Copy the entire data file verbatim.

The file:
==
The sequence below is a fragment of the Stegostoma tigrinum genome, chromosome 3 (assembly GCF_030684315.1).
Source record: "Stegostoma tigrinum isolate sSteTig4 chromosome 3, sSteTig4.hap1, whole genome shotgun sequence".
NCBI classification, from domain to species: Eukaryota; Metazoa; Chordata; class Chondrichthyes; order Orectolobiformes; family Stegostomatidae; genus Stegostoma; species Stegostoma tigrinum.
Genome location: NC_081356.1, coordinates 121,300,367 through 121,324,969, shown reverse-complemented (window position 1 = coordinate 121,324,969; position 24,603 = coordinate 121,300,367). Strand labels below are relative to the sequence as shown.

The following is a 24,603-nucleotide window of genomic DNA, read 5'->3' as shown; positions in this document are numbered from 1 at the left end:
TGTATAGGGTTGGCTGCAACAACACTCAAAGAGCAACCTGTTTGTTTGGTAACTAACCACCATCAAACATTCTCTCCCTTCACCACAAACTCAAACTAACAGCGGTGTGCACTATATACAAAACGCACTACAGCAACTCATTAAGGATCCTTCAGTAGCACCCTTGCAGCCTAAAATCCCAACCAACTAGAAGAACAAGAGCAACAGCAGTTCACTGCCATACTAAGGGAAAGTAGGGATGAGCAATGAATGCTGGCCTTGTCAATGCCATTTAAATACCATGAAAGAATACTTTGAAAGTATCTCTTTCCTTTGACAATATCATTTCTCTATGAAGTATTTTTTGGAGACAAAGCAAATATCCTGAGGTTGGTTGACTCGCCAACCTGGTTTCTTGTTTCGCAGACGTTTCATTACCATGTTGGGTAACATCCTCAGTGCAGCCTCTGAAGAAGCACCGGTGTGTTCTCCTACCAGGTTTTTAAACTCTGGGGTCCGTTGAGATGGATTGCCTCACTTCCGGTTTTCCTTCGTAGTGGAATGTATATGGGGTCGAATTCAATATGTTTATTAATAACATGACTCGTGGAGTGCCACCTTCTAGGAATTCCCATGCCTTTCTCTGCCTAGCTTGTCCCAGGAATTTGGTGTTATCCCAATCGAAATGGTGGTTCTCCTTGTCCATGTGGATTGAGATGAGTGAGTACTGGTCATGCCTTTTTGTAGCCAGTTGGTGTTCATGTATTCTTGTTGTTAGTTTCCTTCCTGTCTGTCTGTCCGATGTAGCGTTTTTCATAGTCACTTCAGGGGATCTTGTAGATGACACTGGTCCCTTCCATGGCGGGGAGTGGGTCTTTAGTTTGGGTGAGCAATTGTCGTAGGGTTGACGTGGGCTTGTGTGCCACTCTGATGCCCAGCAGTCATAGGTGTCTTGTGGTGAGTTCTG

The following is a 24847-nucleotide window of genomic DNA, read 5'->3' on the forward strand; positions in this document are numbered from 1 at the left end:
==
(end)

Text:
The sequence below is a fragment of the Stegostoma tigrinum genome, chromosome 3 (assembly GCF_030684315.1).
Source record: "Stegostoma tigrinum isolate sSteTig4 chromosome 3, sSteTig4.hap1, whole genome shotgun sequence".
NCBI classification, from domain to species: Eukaryota; Metazoa; Chordata; class Chondrichthyes; order Orectolobiformes; family Stegostomatidae; genus Stegostoma; species Stegostoma tigrinum.
Genome location: NC_081356.1, coordinates 121,300,367 through 121,324,969, shown reverse-complemented (window position 1 = coordinate 121,324,969; position 24,603 = coordinate 121,300,367). Strand labels below are relative to the sequence as shown.

The following is a 24,603-nucleotide window of genomic DNA, read 5'->3' as shown; positions in this document are numbered from 1 at the left end:
TGTATAGGGTTGGCTGCAACAACACTCAAAGAGCAACCTGTTTGTTTGGTAACTAACCACCATCAAACATTCTCTCCCTTCACCACAAACTCAAACTAACAGCGGTGTGCACTATATACAAAACGCACTACAGCAACTCATTAAGGATCCTTCAGTAGCACCCTTGCAGCCTAAAATCCCAACCAACTAGAAGAACAAGAGCAACAGCAGTTCACTGCCATACTAAGGGAAAGTAGGGATGAGCAATGAATGCTGGCCTTGTCAATGCCATTTAAATACCATGAAAGAATACTTTGAAAGTATCTCTTTCCTTTGACAATATCATTTCTCTATGAAGTATTTTTTGGAGACAAAGCAAATATCCTGAGGTTGGTTGACTCGCCAACCTGGTTTCTTGTTTCGCAGACGTTTCATTACCATGTTGGGTAACATCCTCAGTGCAGCCTCTGAAGAAGCACCGGTGTGTTCTCCTACCAGGTTTTTAAACTCTGGGGTCCGTTGAGATGGATTGCCTCACTTCCGGTTTTCCTTCGTAGTGGAATGTATATGGGGTCGAATTCAATATGTTTATTAATAACATGACTCGTGGAGTGCCACCTTCTAGGAATTCCCATGCCTTTCTCTGCCTAGCTTGTCCCAGGAATTTGGTGTTATCCCAATCGAAATGGTGGTTCTCCTTGTCCATGTGGATTGAGATGAGTGAGTACTGGTCATGCCTTTTTGTAGCCAGTTGGTGTTCATGTATTCTTGTTGTTAGTTTCCTTCCTGTCTGTCTGTCCGATGTAGCGTTTTTCATAGTCACTTCAGGGGATCTTGTAGATGACACTGGTCCCTTCCATGGCGGGGAGTGGGTCTTTAGTTTGGGTGAGCAATTGTCGTAGGGTTGACGTGGGCTTGTGTGCCACTCTGATGCCCAGCAGTCATAGGTGTCTTGTGGTGAGTTCTG

The following is a 24847-nucleotide window of genomic DNA, read 5'->3' on the forward strand; positions in this document are numbered from 1 at the left end: